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Christians Seeking Refuge May Get Caught Up In Trump's Deportations


Here's a conflict for President Trump. On the one hand he's pledged to support Christians around the world who suffer for their beliefs. But the president has also said he intends to deport people who are in the U.S. illegally. And some of the immigrants now facing deportation are Christians who were persecuted in their homelands and could be in danger if they're sent back. Here's NPR's Tom Gjelten.

TOM GJELTEN, BYLINE: President Obama was often criticized for not showing enough concern for the condition of Christians in Muslim-majority countries. President Trump came into office promising to do better, such as when he proposed preferential treatment for Christian refugees. Vice President Pence reiterated Trump's views in May, speaking at the World Summit in Defense of Persecuted Christians.


VICE PRESIDENT MIKE PENCE: President Trump rightly said not long ago that of the Christian church, quote, "nobody has been treated worse in the Middle East." He's made it clear that America will stand by followers of Christ.

GJELTEN: Unless, perhaps, those followers of Christ immigrated to the United States without the proper visa or otherwise broke some law. Five days after taking office, Trump issued an executive order calling for the faithful execution of immigration laws against all removable aliens.


THOMAS HOMAN: Those who enter our country illegally violate our country's laws.

GJELTEN: Thomas Homan is director of U.S. Immigrations and Customs Enforcement. Speaking at a White House briefing last week, Homan seemed to rule out special treatment for any one group.


HOMAN: It's a crime to enter this country illegally. The moment law enforcement starts carving out exemptions is the moment the rule of law starts to erode.

GJELTEN: But this across-the-board get-tough policy now means trouble for some Christians who came to the United States to escape persecution at home. Some overstayed their visas or failed to apply for asylum on time or committed some crime. For whatever reason, they have final deportation orders. And those orders are now being enforced much more strictly, even when it means sending Christians back to places where they'll be mistreated, like Chaldean Catholics, who have suffered terribly in their native Iraq. Martin Manna is president of the Chaldean Community Foundation.

MARTIN MANNA: This is not like sending Canadians back to Canada. There is no real homeland remaining for the Christian community in Iraq because of the ongoing persecution.

GJELTEN: More than a hundred Iraqi Christians in the Detroit area were arrested last month and now await deportation. A federal judge last week ordered a temporary stay, but that order expires on Monday. Dozens of Christians from Indonesia, most of them ethnic Chinese, also face deportation. Indonesia is 90 percent Muslim. And Islamist extremism is on the rise there.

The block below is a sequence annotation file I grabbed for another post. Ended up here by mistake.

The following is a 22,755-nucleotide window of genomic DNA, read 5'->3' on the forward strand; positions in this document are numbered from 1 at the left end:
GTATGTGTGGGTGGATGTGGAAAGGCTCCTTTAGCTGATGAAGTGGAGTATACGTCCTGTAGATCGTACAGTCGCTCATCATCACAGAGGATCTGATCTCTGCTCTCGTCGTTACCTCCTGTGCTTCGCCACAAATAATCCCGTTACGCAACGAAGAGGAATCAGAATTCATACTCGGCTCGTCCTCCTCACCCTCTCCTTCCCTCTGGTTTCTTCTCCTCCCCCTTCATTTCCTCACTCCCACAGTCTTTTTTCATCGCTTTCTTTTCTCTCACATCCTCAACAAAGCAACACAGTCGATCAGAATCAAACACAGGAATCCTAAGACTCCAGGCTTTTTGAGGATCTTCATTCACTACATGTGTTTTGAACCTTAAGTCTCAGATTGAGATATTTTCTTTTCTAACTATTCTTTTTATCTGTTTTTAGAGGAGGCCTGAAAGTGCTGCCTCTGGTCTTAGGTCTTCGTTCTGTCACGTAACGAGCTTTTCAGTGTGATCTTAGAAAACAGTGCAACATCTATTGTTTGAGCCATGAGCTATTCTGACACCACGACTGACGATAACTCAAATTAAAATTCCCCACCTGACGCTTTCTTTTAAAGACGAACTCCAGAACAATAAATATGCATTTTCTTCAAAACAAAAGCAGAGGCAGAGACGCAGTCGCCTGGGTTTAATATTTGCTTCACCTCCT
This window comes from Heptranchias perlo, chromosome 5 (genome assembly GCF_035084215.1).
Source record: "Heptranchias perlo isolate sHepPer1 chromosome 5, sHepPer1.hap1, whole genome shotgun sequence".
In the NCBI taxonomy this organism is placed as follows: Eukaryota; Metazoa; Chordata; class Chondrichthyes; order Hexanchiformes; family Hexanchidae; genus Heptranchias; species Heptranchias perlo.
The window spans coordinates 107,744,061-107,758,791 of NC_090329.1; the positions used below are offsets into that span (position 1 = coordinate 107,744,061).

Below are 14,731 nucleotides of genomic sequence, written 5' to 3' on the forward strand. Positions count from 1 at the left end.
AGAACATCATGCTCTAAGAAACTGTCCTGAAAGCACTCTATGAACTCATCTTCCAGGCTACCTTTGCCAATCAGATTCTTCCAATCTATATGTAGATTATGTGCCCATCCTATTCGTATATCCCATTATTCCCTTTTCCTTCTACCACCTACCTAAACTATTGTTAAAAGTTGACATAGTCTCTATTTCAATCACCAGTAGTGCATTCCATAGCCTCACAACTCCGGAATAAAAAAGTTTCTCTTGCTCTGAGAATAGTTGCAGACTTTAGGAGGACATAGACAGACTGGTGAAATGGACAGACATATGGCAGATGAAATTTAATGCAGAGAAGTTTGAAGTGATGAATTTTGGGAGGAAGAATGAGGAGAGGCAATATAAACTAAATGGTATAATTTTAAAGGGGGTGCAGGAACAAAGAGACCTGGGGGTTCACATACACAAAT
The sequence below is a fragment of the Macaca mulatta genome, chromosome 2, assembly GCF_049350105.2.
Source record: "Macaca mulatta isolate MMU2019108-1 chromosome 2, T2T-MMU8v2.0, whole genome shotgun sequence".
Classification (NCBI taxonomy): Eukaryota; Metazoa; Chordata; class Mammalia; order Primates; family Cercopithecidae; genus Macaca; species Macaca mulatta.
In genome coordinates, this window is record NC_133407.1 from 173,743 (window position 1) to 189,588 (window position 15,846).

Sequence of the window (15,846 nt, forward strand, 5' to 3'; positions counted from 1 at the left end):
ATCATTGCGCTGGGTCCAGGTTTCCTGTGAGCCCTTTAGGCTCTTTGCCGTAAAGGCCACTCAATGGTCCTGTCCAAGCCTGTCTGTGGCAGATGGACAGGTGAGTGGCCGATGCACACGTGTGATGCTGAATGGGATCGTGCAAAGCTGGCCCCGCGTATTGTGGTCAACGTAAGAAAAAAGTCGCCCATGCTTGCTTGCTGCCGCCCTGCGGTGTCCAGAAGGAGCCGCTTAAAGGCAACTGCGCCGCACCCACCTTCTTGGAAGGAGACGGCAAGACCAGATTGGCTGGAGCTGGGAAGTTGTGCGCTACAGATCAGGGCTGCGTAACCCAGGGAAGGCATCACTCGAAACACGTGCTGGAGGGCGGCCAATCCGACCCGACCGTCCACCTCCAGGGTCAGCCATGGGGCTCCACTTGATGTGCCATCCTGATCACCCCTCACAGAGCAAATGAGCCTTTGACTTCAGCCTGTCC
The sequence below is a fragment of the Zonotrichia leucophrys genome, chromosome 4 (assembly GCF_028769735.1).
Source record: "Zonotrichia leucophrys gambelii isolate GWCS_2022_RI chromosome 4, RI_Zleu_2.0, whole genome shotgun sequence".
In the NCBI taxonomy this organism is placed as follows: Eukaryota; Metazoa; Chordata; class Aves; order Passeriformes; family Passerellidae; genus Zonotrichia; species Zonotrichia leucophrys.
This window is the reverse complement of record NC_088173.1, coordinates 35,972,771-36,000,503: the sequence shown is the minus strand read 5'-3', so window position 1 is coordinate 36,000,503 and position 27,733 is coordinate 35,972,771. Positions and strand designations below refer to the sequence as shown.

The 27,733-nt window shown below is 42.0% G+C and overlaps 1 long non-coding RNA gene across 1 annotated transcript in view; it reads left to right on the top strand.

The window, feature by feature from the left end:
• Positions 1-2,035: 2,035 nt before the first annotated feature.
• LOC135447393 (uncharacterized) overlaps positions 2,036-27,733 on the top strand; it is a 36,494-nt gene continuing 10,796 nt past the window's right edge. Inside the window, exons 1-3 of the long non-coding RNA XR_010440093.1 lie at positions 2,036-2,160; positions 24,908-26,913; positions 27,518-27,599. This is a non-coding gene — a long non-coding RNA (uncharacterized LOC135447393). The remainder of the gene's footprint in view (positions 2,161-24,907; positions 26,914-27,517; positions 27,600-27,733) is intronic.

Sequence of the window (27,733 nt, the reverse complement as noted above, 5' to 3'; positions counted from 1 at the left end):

SETH KAPER-DALE: Ethnic Chinese Christians being sent back to Indonesia at this particular moment is a very frightening thing.

GJELTEN: Seth Kaper-Dale is a pastor of the Reformed Church in Highland Park, N.J., where he ministers to a number of Indonesian Christians. In May, 4 of his congregants were arrested and deported. They did not have legal status here. But with Kaper-Dale's encouragement, they had been reporting regularly to immigration offices. That was before the Trump administration stepped up deportation efforts and hired new immigration enforcement officers.

KAPER-DALE: That's what we're seeing - is people who were not prioritized before are now being prioritized. And there's a lot more people out there to go hunt them down.

GJELTEN: Kaper-Dale says the Indonesian Christians in his church started worrying about deportation as soon as Trump issued his executive order. One who gave his name only as Billy told NPR in February that he could only hope he'd be allowed to stay here, having fled Indonesia with his parents in 2001 to escape an earlier wave of anti-Christian violence.

BILLY: I have to report with my parents, my mom and my dad. So we just pray, to be honest. We're really scared - me and my wife and especially my parents (laughter). They're really scared.

GJELTEN: Billy did report to immigration authorities again in April. But NPR's efforts to reach him this week were not successful. So far, the Trump administration has been unrelenting in its deportation policy, despite appeals from Christian leaders to at least consider conditions in the countries where people are being returned.

A spokesman for U.S. Immigration and Customs Enforcement, asked for a comment, referred only to director Thomas Homan's briefing last week when he said deportation procedures will continue without exception. Tom Gjelten, NPR News. Transcript provided by NPR, Copyright NPR.

Tom Gjelten reports on religion, faith, and belief for NPR News, a beat that encompasses such areas as the changing religious landscape in America, the formation of personal identity, the role of religion in politics, and conflict arising from religious differences. His reporting draws on his many years covering national and international news from posts in Washington and around the world.
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